Mapping The Moon: Who picked all those crater names?

May 24, 2019

Our replica Moon has been on display for about a month now. As I helped create the information panels labeling craters and maria on the Moon, I found myself wondering, “Why does this particular crater have that name?” “Who picked the names anyway?” As it turns out, the names of features on the Moon are not fully random; there was a system for naming them–at least for some of those on the near side.

Michael van Langren published the first map of the Moon with named features in 1647. Although only three of his names survive on their original craters, it was van Langren who introduced the term ‘mare’ (Latin for ‘sea’) for the large, dark regions he saw on the Moon. Johannes Hevelius published another map in 1649. We no longer use Hevelius’ names for craters or maria, which were based on geographical features of Earth. Some of his names for lunar mountain ranges, though, do survive. However, the map which served as the basis for modern names of most lunar features (“selenography”) was that of Giovanni Riccioli and Francesco Grimaldi in 1651. (Grimaldi drew the map, while Riccioli named the features.) We use Riccioli’s names for the maria, and of his 210 crater names, only 23 have failed to survive until the present day.

Representation of Giovanni Battista Riccioli as found in the Atlas Coelestis (1742) of Johann Gabriel Doppelmayr. Source: Wikimedia Commons.

Riccioli named the maria based on folklore which associated the first quarter Moon with good weather and the last quarter Moon with bad weather. Accordingly, the maria visible at first quarter Moon include the Seas of Serenity, Tranquility, Fertility, and Nectar. At last quarter Moon, on the other hand, we see the Sea of Rains, Sea of Clouds, Sea of Moisture, and the Ocean of Storms.

One mare that seems not to fit that pattern is the Sea of Crises, which is near the Seas of Tranquility and Fertility. However, the Greek word krisis, borrowed into Latin and then English as ‘crisis’, originally meant an act of separating or distinguishing. This may explain the name Mare Crisium, as this is the first mare revealed as each New Moon becomes a crescent.

One more mare, extending across the northern part of the lunar disk, Riccioli dubbed the Sea of Cold.

What about the craters?

Map of the Moon from G. B. Riccioli’s 1651 Almagestum Novum. Source: Wikimedia Commons.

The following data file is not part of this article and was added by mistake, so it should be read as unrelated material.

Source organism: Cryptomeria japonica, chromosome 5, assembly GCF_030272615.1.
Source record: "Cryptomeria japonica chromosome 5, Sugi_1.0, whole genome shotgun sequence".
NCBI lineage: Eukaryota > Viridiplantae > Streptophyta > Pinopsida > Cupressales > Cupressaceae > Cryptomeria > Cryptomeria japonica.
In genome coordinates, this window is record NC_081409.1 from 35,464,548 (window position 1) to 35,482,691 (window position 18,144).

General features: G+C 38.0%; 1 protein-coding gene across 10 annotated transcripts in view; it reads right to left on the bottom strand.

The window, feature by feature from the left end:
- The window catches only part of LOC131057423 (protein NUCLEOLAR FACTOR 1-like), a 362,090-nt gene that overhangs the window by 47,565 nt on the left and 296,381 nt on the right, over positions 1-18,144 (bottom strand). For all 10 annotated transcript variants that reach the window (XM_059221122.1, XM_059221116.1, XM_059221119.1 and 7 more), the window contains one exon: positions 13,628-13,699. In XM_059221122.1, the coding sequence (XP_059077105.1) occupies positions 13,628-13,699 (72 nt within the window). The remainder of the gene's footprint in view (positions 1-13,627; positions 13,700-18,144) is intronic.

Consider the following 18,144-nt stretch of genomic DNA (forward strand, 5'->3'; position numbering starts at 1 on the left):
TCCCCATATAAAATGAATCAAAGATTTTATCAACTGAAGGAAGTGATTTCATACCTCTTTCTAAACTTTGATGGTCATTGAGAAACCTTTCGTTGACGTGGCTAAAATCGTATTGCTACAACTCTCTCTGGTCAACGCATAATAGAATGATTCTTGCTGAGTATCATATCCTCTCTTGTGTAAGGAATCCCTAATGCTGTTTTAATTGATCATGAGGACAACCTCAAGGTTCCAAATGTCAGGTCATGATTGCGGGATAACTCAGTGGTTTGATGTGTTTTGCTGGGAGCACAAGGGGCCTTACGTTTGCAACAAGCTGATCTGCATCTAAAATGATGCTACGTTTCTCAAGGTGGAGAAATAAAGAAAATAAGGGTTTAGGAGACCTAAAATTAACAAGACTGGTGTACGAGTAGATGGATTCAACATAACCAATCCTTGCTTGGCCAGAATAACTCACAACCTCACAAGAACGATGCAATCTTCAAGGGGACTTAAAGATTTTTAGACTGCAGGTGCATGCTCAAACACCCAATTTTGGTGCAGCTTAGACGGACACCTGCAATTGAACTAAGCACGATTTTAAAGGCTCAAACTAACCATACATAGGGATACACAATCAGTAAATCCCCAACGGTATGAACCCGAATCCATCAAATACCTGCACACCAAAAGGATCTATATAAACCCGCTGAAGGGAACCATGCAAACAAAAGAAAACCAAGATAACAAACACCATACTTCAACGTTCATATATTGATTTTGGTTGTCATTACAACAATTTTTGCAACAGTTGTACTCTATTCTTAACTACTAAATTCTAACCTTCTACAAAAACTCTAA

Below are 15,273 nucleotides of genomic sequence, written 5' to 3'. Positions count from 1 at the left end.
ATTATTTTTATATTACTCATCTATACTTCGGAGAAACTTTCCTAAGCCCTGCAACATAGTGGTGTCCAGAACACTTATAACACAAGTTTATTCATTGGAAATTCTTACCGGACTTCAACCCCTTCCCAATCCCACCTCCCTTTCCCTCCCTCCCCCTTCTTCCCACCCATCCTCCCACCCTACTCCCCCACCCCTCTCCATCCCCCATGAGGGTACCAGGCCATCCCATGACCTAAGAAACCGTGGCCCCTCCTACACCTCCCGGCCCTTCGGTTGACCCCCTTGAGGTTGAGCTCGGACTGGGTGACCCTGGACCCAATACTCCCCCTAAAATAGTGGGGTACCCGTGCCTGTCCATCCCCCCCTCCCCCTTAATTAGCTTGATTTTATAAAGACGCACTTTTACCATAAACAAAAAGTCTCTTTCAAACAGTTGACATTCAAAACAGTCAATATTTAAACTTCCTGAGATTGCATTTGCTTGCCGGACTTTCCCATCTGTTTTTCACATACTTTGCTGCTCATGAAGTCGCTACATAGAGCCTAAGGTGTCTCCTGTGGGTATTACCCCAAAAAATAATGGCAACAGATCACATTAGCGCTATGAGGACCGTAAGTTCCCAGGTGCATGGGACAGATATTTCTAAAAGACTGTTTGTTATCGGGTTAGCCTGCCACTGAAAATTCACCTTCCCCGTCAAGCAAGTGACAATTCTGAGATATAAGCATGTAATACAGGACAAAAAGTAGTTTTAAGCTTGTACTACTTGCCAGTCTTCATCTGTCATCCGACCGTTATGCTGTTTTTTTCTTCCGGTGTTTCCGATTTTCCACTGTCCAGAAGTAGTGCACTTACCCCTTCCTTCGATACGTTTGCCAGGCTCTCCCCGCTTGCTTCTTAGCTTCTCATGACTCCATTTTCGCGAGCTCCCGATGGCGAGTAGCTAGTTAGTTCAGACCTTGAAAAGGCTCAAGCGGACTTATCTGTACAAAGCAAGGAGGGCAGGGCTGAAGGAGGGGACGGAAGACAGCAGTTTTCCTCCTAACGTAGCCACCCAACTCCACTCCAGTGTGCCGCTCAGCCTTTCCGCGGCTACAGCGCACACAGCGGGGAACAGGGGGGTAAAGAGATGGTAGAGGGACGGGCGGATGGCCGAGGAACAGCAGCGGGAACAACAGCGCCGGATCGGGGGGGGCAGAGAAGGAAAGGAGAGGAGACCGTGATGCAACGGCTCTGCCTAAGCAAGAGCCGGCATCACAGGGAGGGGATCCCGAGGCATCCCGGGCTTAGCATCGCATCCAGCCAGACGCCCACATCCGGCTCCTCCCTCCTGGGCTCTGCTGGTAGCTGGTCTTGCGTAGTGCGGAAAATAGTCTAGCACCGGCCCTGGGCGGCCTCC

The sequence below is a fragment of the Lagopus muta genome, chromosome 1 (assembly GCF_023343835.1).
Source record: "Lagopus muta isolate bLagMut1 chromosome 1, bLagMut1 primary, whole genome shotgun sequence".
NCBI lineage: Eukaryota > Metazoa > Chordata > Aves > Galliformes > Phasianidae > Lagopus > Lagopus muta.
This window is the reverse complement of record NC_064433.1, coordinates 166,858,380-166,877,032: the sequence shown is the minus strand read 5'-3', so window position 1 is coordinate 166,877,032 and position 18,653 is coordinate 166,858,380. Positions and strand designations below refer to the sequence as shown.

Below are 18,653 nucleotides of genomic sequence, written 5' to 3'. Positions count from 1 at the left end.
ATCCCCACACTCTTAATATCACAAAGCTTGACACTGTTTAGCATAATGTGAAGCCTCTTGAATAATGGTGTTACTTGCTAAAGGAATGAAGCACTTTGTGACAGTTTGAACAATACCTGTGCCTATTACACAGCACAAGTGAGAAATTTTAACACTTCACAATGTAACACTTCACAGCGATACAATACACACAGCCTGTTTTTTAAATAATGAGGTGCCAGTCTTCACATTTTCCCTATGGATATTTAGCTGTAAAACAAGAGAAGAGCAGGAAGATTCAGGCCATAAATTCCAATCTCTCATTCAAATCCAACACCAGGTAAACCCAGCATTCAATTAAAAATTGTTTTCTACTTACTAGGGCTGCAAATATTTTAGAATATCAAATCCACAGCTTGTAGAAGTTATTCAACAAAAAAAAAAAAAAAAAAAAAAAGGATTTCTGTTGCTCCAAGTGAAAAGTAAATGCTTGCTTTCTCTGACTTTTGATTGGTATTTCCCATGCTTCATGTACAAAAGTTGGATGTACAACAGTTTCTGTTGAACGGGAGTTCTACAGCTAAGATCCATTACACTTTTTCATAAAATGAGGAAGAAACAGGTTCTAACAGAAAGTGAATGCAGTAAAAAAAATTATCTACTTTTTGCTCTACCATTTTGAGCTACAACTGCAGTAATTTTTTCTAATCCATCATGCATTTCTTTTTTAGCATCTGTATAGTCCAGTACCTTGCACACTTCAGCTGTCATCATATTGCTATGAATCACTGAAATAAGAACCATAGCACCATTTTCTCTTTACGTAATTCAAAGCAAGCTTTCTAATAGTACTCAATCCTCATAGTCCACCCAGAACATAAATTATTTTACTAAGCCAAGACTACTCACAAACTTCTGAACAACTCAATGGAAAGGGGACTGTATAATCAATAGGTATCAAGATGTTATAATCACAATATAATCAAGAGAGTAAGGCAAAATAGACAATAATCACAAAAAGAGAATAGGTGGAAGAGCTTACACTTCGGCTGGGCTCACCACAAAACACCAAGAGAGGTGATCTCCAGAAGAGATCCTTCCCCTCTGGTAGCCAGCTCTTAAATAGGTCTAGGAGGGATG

If you look at the Riccioli map here, you see that he divided the Moon’s visible face into eight octants, arranged like pie slices that meet at the center of the lunar disk. Riccioli numbered the octants clockwise around the disk. From the center of the Full Moon, octant 1 extends up and to the left, octant 2 straight up, octant 3 up and to the right, 4 straight to the right, 5 down and to the right, 6 straight down, 7 down and to the left, and 8 straight to the left.

Taking the names octant by octant in this order, we see they are roughly in chronological order, from famous names of deep antiquity in octants 1-3 to contemporaries of Riccioli in octants 6-8. Thus for example, octant 1 has Eratosthenes and Pythagoras while octant 2 has Plato, Aristotle, and Archimedes. In octant 3, van Langren had named a crater for Endymion, a mythical lover of the Moon goddess Selene. Riccioli kept that name and added others from myth, including Atlas, who held up the sky, and Hercules who temporarily filled in for Atlas while Atlas helped in one of Hercules’ labors.

Hercules holding up the sky for Atlas (based on Heinrich Aldegrever, 1550). Source: Wikimedia Commons.

Moving around to octants 4 and 5, we see names from the period when Rome was becoming preeminent. Julius Caesar has a crater here due to his work in correcting the Roman calendar. Hipparchus, who discovered the precession of the equinoxes, is in octant 5. The one exception to this whole pattern is Langrenus, named after van Langren. That’s because while Riccioli changed virtually all of van Langren’s names in order to fit his system, he chose to honor van Langren by leaving van Langren’s own name on the Moon, right where van Langren himself put it.

In octant 6, we see that Riccioli acknowledged Muslim contributions to astronomy. Arzachel, for example, is in fact the great Muslim astronomer Al-Zarqali. Nearby is Albategnius, or Al-Battani in Arabic. Out towards the limb of the Moon as we see it, in this same section, we come to astronomers who deeply influenced Riccioli himself, such as Tycho Brahe and the German astronomer Christopher Clavius.

The most interesting octant, though, is #8, which extends across the Ocean of Storms. The names Riccioli placed here reveal how wrong he was about the universe. By 1651, educated astronomers no longer accepted the ancient Ptolemaic model in which the Sun, Moon, and planets all orbit a stationary Earth. Rather, the debate was between the Copernican model, in which Earth is one of the planets which rotate and orbit the Sun, and the model of Tycho Brahe. Danish astronomer Tycho Brahe had proposed a model of the solar system in which all planets orbit the Sun…..which orbits the Earth (as does the Moon). This model is, of course, wrong, but it was quite attractive to deeply religious astronomers of the time who wanted explain planetary motions better than Ptolemy while remaining loyal to the church. Riccioli was among those who preferred Tycho’s model to that of Copernicus. Accordingly, he gave Tycho’s name to the most prominent crater he could see, with long, bright rays extending from it, as if Tycho were enlightening the other scientists on the Moon.